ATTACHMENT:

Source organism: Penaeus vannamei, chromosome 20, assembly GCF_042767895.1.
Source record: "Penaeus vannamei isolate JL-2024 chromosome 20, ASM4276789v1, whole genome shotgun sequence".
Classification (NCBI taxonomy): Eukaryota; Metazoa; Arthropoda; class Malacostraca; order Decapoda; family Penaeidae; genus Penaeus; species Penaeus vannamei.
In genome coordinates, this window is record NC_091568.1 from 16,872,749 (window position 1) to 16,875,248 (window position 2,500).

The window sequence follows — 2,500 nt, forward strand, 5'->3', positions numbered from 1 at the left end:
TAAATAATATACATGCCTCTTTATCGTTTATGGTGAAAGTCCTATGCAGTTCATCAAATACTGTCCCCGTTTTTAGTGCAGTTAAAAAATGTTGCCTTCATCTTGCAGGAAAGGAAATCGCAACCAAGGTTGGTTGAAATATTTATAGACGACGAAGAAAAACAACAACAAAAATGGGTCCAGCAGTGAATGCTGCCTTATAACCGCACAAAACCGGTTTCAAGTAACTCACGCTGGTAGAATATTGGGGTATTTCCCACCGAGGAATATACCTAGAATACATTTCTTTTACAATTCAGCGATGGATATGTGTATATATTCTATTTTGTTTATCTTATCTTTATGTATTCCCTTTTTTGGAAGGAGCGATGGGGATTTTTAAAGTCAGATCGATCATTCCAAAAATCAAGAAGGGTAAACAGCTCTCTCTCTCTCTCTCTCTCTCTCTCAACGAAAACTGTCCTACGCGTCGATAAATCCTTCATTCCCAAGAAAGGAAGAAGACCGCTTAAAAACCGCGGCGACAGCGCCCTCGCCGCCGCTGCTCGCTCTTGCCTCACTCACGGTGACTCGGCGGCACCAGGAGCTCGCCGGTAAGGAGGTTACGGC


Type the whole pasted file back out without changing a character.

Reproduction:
Source organism: Penaeus vannamei, chromosome 20, assembly GCF_042767895.1.
Source record: "Penaeus vannamei isolate JL-2024 chromosome 20, ASM4276789v1, whole genome shotgun sequence".
Classification (NCBI taxonomy): Eukaryota; Metazoa; Arthropoda; class Malacostraca; order Decapoda; family Penaeidae; genus Penaeus; species Penaeus vannamei.
In genome coordinates, this window is record NC_091568.1 from 16,872,749 (window position 1) to 16,875,248 (window position 2,500).

The window sequence follows — 2,500 nt, forward strand, 5'->3', positions numbered from 1 at the left end:
TAAATAATATACATGCCTCTTTATCGTTTATGGTGAAAGTCCTATGCAGTTCATCAAATACTGTCCCCGTTTTTAGTGCAGTTAAAAAATGTTGCCTTCATCTTGCAGGAAAGGAAATCGCAACCAAGGTTGGTTGAAATATTTATAGACGACGAAGAAAAACAACAACAAAAATGGGTCCAGCAGTGAATGCTGCCTTATAACCGCACAAAACCGGTTTCAAGTAACTCACGCTGGTAGAATATTGGGGTATTTCCCACCGAGGAATATACCTAGAATACATTTCTTTTACAATTCAGCGATGGATATGTGTATATATTCTATTTTGTTTATCTTATCTTTATGTATTCCCTTTTTTGGAAGGAGCGATGGGGATTTTTAAAGTCAGATCGATCATTCCAAAAATCAAGAAGGGTAAACAGCTCTCTCTCTCTCTCTCTCTCTCTCTCAACGAAAACTGTCCTACGCGTCGATAAATCCTTCATTCCCAAGAAAGGAAGAAGACCGCTTAAAAACCGCGGCGACAGCGCCCTCGCCGCCGCTGCTCGCTCTTGCCTCACTCACGGTGACTCGGCGGCACCAGGAGCTCGCCGGTAAGGAGGTTACGGC